kravings. Covering Machine, Sayre's Patent Cultivator Teeth in quantities for 1. General Rules for their Prevention and Extirpation. • the trade; and all kinds of steel and gwage work in the agricultural 9. Annual and Biennial Weeds. line. Send for a circular, SAYRE & REMINGTON.
3. Simple Perennial Weeds. Jan. 26-Wtr Mar. 1-mtr. Union Agricultural Works, Utica, N. Y. 4. Creeping Perennial Weeds.
5. Noxious and Intruding Shrubs.
", FASTERNS-Fire Engravings
1. Construction of Portable Filters CORNER CLINTON AVENUK AND KNOX STRERT, ALBANY, N. Y.
2. Another Plan for the Same. The Subscribers, being the most extensive mannfacturers of DRAIN.
3. Filters attached to the Cistern, ING TILE in the United States, have on hand, in large or small quan. IX. AGRICULTURAL NOTES. tities, for J.and Praining, ROUND, SOLE and HORSE-SHOE TILE,
X. HORTICULTURAL NOTES warranted superior to any maile in this country, hard-burned, and over one foot in length. Orders solicited. Price List sent on applica.
XI. RURAL MISCELLANY. tion.
O. & W. McCAMMON,
XII. DOMESTIC ECONOMY, &c. &c. Jan. 3-wt.-Feb 1-mti.
Albany, N. y.
This, preceeded by the usual Calendar pages and Astronomical Cal.
while the Publishers may especially call attention to the pithy and ap. Do you wish to read an entertaining, instructive, religious and propriate HINTS FOR THE MONTH which appear upon the Calen. secular, family newspaper, sound, conservative and safe,
dar pages, as embracing in the most concise form many valuable sug.
gestions-to the article on WORKING MEN'S COTTAGES, for the THE LARGEST IN THE WORLD, neat and useful Designs it contains-to those upon ROSES and GREEN giving a full, impartial and reliable summary of all the news in all re.
HOUSE Structures for their beautiful illustrations-to that upon Tigious denominations, from all political parties, from all countries in sented in equal space, accompanied as it is hy so many Engravings-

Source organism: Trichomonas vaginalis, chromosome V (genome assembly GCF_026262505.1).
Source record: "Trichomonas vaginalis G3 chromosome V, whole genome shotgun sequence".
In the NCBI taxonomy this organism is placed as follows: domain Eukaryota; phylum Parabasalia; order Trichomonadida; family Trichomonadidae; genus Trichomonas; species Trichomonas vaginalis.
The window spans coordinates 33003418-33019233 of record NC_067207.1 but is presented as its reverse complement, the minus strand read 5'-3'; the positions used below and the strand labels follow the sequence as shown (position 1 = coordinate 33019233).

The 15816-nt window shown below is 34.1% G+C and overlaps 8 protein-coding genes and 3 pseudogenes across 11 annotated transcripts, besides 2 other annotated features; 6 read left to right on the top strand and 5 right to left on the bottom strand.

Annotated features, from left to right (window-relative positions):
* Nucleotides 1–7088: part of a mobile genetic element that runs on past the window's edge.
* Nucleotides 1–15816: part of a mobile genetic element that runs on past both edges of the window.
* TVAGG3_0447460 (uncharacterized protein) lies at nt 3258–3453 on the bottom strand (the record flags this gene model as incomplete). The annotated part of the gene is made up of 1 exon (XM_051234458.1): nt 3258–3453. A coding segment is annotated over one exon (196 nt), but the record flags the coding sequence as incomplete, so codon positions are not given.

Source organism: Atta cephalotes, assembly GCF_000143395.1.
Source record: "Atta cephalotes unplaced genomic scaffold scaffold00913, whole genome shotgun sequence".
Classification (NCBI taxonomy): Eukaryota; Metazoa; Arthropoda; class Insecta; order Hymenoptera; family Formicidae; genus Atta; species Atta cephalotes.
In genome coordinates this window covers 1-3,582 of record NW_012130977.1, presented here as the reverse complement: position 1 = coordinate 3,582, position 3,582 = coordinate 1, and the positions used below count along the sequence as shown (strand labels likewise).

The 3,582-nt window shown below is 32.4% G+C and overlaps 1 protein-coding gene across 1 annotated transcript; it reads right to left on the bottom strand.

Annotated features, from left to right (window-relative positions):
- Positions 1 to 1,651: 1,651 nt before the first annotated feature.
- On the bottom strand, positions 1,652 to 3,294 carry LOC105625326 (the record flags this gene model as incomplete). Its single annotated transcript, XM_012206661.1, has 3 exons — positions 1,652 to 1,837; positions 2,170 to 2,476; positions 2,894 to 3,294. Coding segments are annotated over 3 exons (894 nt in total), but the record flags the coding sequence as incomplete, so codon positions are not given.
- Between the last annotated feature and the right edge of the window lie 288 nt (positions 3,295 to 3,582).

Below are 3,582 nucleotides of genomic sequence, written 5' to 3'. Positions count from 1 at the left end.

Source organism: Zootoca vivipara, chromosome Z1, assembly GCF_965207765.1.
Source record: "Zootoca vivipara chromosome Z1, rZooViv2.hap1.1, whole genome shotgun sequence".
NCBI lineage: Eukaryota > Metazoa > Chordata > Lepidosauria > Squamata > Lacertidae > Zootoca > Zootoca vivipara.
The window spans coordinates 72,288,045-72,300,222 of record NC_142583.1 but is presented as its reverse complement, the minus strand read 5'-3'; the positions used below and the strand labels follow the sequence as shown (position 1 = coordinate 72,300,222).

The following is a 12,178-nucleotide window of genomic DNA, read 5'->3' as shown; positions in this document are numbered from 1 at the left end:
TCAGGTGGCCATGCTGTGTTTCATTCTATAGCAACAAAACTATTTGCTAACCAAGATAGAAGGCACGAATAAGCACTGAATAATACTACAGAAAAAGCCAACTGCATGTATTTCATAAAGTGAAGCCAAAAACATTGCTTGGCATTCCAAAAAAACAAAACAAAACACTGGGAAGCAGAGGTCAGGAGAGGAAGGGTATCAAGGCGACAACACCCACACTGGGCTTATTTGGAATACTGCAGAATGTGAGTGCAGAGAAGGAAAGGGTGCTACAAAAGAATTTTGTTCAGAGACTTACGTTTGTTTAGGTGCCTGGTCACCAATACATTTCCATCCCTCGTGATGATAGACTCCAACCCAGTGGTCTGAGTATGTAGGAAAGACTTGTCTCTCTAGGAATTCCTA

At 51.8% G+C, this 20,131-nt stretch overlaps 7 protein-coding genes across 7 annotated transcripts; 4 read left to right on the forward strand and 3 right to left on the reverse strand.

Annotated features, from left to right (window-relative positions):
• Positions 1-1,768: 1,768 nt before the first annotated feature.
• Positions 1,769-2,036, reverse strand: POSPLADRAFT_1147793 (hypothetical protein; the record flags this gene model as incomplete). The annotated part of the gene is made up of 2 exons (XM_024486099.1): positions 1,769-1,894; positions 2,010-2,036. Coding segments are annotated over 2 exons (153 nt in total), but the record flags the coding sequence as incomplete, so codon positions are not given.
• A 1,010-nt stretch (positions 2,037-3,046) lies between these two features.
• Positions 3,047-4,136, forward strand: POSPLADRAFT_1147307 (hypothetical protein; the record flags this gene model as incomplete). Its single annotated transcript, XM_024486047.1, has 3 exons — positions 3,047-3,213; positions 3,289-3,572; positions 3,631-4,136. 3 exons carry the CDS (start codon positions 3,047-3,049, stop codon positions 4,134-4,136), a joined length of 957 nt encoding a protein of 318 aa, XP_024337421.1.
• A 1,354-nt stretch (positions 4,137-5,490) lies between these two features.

POL'LTRY as the most complete chapter upon the subject yet prethe world, belonging to no sect in the church, and to no party in the and to that upon WEEDS and their l'estruction, as presenting just the State, hut opposed to every isy that disturbs the peace of the coin
information which every Farmer requires, with cuts by which he can munity and the harmony of the country: a newspaper having distinct compare the most common and troublesome of these intruders, and departments devoted to Agriculture, Commerce, and General Litera appropriate practical directions how to get rid of them. ture, with Tales, Poetry: Science and Art, furnishing pleasant and in structive reading for children and parents, in all the realms of matter
THE PUBLISHERS, with the view of rendering the circulation ! and mind? You can have it for one year by sending your name and
the ANNUAL REGISTER for 180l, still wider and larger than that of any address, with $2.50, to the NEW YORK OBSERVER office.
previous Number, are prepared, as above intimated, to offer the most Any person who will obtain fire NEW SUBSCRIBERS with advance ricultural Societies, Nurseryunen, Dealers in Implements and Seeds, or
liberal Terms for its introduction in quantities, either to Agents, Ag. payment, may retain Fisk DOLLARS as his commission. And for any others who take an interest in the dissemination of useful rtad Twenty NEW SUBSCRIBERS, may retain Twenty-five Dollars as his com.
ing, and in the promotion of Rural Iniprovement.
Address all orders or inquiries to the publishers,
LUTHIER TUCKER & SON, Oct. 18-Ctin2t. 57 Park Row, New York,
ALBANY, X. Y.